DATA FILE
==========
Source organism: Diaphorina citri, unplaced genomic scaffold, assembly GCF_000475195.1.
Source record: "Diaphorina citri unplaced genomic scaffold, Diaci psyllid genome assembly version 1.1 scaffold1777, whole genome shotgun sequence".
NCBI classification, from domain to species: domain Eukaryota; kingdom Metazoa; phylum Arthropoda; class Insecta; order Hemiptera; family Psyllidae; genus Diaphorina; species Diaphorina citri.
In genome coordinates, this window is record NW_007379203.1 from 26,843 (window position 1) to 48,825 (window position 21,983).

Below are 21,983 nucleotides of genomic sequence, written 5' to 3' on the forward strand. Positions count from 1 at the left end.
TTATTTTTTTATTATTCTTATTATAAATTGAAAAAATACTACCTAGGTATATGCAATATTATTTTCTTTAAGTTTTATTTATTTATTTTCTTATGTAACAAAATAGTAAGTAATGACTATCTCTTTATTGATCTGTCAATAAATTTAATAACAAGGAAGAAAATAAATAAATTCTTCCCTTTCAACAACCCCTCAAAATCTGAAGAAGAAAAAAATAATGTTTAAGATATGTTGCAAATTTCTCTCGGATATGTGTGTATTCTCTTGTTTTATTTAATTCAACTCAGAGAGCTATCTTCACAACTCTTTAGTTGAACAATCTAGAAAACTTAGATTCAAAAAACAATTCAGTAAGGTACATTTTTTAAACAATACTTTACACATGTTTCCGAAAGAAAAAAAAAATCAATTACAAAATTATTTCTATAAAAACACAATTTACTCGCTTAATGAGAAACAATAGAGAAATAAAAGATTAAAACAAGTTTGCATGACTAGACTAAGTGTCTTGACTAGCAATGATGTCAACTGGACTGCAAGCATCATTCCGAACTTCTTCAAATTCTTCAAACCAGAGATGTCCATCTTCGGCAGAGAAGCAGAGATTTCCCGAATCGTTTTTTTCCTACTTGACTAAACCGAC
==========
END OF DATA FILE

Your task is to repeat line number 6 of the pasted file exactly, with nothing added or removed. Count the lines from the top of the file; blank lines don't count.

TTATTTTTTTATTATTCTTATTATAAATTGAAAAAATACTACCTAGGTATATGCAATATTATTTTCTTTAAGTTTTATTTATTTATTTTCTTATGTAACAAAATAGTAAGTAATGACTATCTCTTTATTGATCTGTCAATAAATTTAATAACAAGGAAGAAAATAAATAAATTCTTCCCTTTCAACAACCCCTCAAAATCTGAAGAAGAAAAAAATAATGTTTAAGATATGTTGCAAATTTCTCTCGGATATGTGTGTATTCTCTTGTTTTATTTAATTCAACTCAGAGAGCTATCTTCACAACTCTTTAGTTGAACAATCTAGAAAACTTAGATTCAAAAAACAATTCAGTAAGGTACATTTTTTAAACAATACTTTACACATGTTTCCGAAAGAAAAAAAAAATCAATTACAAAATTATTTCTATAAAAACACAATTTACTCGCTTAATGAGAAACAATAGAGAAATAAAAGATTAAAACAAGTTTGCATGACTAGACTAAGTGTCTTGACTAGCAATGATGTCAACTGGACTGCAAGCATCATTCCGAACTTCTTCAAATTCTTCAAACCAGAGATGTCCATCTTCGGCAGAGAAGCAGAGATTTCCCGAATCGTTTTTTTCCTACTTGACTAAACCGAC